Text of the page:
Was writing it in that form challenging?
Actually, I think the form made it easier. The need to alliterate made it necessary to ponder word choice more deeply than I might otherwise have done and the alliteration often seemed to suggest the direction the story might take.
What kind of feedback have you received on the book so far? You’ve had a number of readings/signings so far. How have those gone?
I think most authors have had the same experience I have had: a range of audiences from very small to reasonably large. The smallest consisted of the bookstore owner and his parents! But even there, I enjoyed the opportunity to discuss the book with an intelligent audience. The largest audience was probably fifty to a hundred. Reading poetry is always enjoyable. If my book were a technical manual or "how to" type of book, I think I would get bored. But good poetry like good music can be often repeated and enjoyed.
You received the Publisher’s Choice designation from iUniverse. What was your impression of the iUniverse process?
My first impression of iUniverse was very favorable. The people I worked with were prompt to respond and always helpful and supportive. The Publisher's Choice project has been less satisfactory. I was told I was being given the designation in July or August and that it would take "2 or 3 weeks." In fact, it was November before it began to move and I have only today been able to send off the necessary forms to complete the application process.
How did you arrive at the cover design? Was that something you contributed or did iUniverse create that?
I had a picture of a warrior's helmet from a book I had read about archaeological exploration of burial mounds in East Anglia that seem to indicate links with Sweden. I sent them that picture (with other suggestions) and they did the rest. I didn't much like their original color scheme so they changed it. I liked the result a lot. When they wanted to redesign the cover for Publisher's Choice designation they changed the title type face and placement and I'm less satisfied than with the original.
You mention on your blog that Sam Waterston did a reading with you on a cable access show. How did that all come about? What kind of reaction did you get to the show?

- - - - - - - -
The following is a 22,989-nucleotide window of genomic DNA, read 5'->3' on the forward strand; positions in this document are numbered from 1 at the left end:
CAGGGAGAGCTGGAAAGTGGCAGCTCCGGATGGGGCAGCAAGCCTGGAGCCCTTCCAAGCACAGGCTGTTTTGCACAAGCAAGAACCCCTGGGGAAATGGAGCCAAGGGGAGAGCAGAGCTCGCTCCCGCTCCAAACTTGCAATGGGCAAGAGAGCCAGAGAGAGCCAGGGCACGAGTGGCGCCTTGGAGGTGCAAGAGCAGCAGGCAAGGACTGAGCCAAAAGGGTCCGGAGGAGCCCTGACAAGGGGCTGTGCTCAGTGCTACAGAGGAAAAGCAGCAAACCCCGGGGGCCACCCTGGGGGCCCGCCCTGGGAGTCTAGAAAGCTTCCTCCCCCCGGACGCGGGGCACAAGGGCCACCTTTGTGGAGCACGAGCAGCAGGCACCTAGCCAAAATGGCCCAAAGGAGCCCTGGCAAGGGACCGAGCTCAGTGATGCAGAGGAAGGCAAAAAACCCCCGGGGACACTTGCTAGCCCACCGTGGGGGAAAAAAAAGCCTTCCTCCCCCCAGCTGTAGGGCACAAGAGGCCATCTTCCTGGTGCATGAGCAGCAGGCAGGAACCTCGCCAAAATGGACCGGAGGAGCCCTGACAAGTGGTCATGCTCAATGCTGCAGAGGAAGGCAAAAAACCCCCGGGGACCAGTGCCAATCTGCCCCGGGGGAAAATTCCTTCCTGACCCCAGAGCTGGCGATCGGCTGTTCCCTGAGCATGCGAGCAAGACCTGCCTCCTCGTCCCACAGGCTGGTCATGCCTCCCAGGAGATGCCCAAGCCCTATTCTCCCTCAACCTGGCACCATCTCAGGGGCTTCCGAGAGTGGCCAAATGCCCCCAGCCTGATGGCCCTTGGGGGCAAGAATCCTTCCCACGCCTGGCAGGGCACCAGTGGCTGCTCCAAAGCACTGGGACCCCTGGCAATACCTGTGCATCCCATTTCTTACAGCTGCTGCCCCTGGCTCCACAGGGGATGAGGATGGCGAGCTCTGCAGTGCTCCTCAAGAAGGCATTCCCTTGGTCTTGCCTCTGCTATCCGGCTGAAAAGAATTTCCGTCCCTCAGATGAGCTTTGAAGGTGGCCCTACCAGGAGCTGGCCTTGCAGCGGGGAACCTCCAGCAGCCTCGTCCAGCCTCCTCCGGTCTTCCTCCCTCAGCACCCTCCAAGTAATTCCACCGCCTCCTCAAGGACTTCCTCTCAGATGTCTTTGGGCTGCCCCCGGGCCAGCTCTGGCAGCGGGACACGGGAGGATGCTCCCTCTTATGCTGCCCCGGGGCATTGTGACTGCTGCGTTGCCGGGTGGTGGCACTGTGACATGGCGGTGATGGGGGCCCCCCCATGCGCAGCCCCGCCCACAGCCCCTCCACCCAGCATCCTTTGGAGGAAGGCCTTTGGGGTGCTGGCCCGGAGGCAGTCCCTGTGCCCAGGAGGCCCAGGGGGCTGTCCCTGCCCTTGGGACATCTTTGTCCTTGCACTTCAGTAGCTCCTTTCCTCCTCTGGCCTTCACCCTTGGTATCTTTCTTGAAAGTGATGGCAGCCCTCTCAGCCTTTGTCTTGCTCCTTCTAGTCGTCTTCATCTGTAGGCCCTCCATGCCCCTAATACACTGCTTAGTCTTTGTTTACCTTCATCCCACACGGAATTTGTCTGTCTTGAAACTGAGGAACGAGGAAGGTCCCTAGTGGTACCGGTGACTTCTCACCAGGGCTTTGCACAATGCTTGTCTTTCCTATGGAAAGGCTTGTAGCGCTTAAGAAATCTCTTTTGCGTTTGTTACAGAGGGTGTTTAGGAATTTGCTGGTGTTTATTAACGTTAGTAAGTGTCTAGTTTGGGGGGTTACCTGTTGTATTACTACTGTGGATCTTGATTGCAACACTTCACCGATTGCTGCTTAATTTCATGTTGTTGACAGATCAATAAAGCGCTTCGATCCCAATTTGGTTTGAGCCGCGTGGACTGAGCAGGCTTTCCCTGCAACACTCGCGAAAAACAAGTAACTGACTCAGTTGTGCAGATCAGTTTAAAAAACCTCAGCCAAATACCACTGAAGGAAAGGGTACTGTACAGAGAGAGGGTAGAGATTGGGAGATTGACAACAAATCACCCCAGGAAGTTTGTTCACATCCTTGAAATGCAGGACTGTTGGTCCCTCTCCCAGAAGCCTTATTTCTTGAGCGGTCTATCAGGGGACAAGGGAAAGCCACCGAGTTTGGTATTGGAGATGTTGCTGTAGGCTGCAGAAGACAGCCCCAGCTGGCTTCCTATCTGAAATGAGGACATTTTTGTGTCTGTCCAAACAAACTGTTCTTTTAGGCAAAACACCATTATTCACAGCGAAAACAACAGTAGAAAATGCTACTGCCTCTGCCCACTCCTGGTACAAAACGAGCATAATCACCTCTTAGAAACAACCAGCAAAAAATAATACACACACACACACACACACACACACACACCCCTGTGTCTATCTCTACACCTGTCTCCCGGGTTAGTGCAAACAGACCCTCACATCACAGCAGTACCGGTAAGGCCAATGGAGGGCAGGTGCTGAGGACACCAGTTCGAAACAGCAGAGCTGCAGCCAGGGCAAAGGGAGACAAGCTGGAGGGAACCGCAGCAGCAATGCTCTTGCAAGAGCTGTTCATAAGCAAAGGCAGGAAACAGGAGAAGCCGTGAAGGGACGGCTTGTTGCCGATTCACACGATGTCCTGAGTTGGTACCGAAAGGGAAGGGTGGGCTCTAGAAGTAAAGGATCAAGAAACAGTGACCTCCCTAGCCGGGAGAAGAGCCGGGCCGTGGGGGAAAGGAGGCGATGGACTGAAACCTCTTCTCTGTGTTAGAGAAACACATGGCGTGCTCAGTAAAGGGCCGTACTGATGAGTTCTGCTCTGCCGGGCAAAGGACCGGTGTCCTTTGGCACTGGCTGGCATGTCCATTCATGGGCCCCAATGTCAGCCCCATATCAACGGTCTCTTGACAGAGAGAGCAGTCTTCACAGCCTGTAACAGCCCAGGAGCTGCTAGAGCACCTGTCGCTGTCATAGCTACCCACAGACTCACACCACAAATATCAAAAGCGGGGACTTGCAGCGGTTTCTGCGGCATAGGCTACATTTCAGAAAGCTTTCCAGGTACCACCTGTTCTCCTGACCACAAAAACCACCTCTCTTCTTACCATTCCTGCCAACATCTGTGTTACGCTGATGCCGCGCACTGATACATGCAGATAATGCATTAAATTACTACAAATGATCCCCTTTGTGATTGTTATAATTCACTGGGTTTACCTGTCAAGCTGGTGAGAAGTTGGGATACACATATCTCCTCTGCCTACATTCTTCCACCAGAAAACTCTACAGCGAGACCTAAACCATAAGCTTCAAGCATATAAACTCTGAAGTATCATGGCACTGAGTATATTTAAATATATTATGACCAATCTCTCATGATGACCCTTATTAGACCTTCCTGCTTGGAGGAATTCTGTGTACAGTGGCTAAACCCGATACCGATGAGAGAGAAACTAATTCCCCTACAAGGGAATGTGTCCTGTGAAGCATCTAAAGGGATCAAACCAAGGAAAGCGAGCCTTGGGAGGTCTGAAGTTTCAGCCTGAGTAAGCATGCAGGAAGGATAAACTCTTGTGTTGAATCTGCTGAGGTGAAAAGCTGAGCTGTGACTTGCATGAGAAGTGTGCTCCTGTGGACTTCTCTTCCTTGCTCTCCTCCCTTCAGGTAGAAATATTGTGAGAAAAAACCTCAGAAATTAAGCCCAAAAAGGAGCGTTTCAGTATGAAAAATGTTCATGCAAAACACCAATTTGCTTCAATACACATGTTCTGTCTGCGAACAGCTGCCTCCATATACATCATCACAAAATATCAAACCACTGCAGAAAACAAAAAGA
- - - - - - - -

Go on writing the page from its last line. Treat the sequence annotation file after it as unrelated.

I've heard from a lot of people in the area that saw it and were very interested. I’ve come to know Sam Waterston through my involvement over the last dozen years with an Episcopal congregation in Connecticut that he’s part of. It seemed to me that his name would get more attention than mine and he, always generous, was willing.
Are you working on additional writing projects?
People have asked me whether I intend to do a sequel to the sequel. In fact, what I've begun working on is what I call a "paraquel." What I thought it would be interesting to do is tell the same story again from the viewpoint of the hero's wife, Yrfa. Wiglaf is the hero of my story and the only character carried over from the original. Since Wiglaf dies at the end of my sequel, I thought it might be interesting to begin from that point and let her talk about her bereavement and then review their life and relationship. I've done about 500 lines so far toward a goal of 3000 plus (same as Beowulf and Beyond Beowulf). I find that Yrfa is more interesting than I had realized with very strong views about male/female relationships and the male proclivity for war. I've also begun to notice that their son, Weo, inherited just the wrong mix of his parent's best qualities and is potentially a rather nasty piece of work. But we shall see how that develops.
What I'm thinking of doing is completing this paraquel and then polishing my translation of Beowulf, the original, and then publishing "The Beowulf Trilogy" in one volume.
Meanwhile I have one proposal sitting on a publisher's desk. He's indicated interest but asked me to flesh it out some more - which will take time. I've got another project well along and several other ideas I hope to be able to work on before much longer. Having had three books published this year, I'm feeling as if there isn't as much happening right now. On the other hand, I have a pretty busy schedule of readings on my calendar.